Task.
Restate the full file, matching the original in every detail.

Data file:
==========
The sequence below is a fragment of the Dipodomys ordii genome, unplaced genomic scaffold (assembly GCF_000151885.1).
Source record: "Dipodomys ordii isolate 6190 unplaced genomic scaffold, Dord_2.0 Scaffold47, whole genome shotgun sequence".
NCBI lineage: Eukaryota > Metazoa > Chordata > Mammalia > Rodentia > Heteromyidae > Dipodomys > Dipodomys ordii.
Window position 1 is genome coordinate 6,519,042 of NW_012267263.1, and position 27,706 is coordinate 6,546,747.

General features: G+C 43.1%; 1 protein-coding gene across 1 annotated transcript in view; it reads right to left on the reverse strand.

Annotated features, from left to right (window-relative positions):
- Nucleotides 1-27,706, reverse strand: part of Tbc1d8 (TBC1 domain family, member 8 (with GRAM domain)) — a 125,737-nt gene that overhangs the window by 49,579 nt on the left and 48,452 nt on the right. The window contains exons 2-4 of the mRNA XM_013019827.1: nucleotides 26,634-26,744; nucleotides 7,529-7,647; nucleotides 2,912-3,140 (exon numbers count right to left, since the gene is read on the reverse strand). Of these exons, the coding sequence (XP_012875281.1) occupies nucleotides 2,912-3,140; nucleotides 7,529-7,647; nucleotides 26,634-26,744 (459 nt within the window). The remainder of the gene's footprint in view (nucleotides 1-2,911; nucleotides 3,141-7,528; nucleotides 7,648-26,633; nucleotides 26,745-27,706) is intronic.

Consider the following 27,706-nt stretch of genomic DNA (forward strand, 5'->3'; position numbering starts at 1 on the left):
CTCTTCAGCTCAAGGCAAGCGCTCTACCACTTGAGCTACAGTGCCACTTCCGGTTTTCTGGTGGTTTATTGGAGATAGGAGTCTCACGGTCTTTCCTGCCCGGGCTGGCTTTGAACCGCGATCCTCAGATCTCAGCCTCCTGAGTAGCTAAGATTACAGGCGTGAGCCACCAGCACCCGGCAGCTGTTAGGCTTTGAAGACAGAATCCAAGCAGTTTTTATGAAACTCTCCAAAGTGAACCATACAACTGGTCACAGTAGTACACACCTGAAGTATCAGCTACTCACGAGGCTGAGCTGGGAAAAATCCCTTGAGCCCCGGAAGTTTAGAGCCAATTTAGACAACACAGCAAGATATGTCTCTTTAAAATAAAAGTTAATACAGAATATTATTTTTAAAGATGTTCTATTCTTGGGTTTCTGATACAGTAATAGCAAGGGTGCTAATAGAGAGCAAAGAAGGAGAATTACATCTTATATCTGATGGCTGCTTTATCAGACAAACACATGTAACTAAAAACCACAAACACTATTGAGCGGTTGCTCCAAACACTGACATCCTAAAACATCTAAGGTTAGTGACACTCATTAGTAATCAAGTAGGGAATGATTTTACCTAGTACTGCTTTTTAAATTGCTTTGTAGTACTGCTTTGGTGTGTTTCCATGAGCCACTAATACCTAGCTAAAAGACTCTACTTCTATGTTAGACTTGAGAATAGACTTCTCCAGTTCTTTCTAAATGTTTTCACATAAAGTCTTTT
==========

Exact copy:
The sequence below is a fragment of the Dipodomys ordii genome, unplaced genomic scaffold (assembly GCF_000151885.1).
Source record: "Dipodomys ordii isolate 6190 unplaced genomic scaffold, Dord_2.0 Scaffold47, whole genome shotgun sequence".
NCBI lineage: Eukaryota > Metazoa > Chordata > Mammalia > Rodentia > Heteromyidae > Dipodomys > Dipodomys ordii.
Window position 1 is genome coordinate 6,519,042 of NW_012267263.1, and position 27,706 is coordinate 6,546,747.

General features: G+C 43.1%; 1 protein-coding gene across 1 annotated transcript in view; it reads right to left on the reverse strand.

Annotated features, from left to right (window-relative positions):
- Nucleotides 1-27,706, reverse strand: part of Tbc1d8 (TBC1 domain family, member 8 (with GRAM domain)) — a 125,737-nt gene that overhangs the window by 49,579 nt on the left and 48,452 nt on the right. The window contains exons 2-4 of the mRNA XM_013019827.1: nucleotides 26,634-26,744; nucleotides 7,529-7,647; nucleotides 2,912-3,140 (exon numbers count right to left, since the gene is read on the reverse strand). Of these exons, the coding sequence (XP_012875281.1) occupies nucleotides 2,912-3,140; nucleotides 7,529-7,647; nucleotides 26,634-26,744 (459 nt within the window). The remainder of the gene's footprint in view (nucleotides 1-2,911; nucleotides 3,141-7,528; nucleotides 7,648-26,633; nucleotides 26,745-27,706) is intronic.

Consider the following 27,706-nt stretch of genomic DNA (forward strand, 5'->3'; position numbering starts at 1 on the left):
CTCTTCAGCTCAAGGCAAGCGCTCTACCACTTGAGCTACAGTGCCACTTCCGGTTTTCTGGTGGTTTATTGGAGATAGGAGTCTCACGGTCTTTCCTGCCCGGGCTGGCTTTGAACCGCGATCCTCAGATCTCAGCCTCCTGAGTAGCTAAGATTACAGGCGTGAGCCACCAGCACCCGGCAGCTGTTAGGCTTTGAAGACAGAATCCAAGCAGTTTTTATGAAACTCTCCAAAGTGAACCATACAACTGGTCACAGTAGTACACACCTGAAGTATCAGCTACTCACGAGGCTGAGCTGGGAAAAATCCCTTGAGCCCCGGAAGTTTAGAGCCAATTTAGACAACACAGCAAGATATGTCTCTTTAAAATAAAAGTTAATACAGAATATTATTTTTAAAGATGTTCTATTCTTGGGTTTCTGATACAGTAATAGCAAGGGTGCTAATAGAGAGCAAAGAAGGAGAATTACATCTTATATCTGATGGCTGCTTTATCAGACAAACACATGTAACTAAAAACCACAAACACTATTGAGCGGTTGCTCCAAACACTGACATCCTAAAACATCTAAGGTTAGTGACACTCATTAGTAATCAAGTAGGGAATGATTTTACCTAGTACTGCTTTTTAAATTGCTTTGTAGTACTGCTTTGGTGTGTTTCCATGAGCCACTAATACCTAGCTAAAAGACTCTACTTCTATGTTAGACTTGAGAATAGACTTCTCCAGTTCTTTCTAAATGTTTTCACATAAAGTCTTTT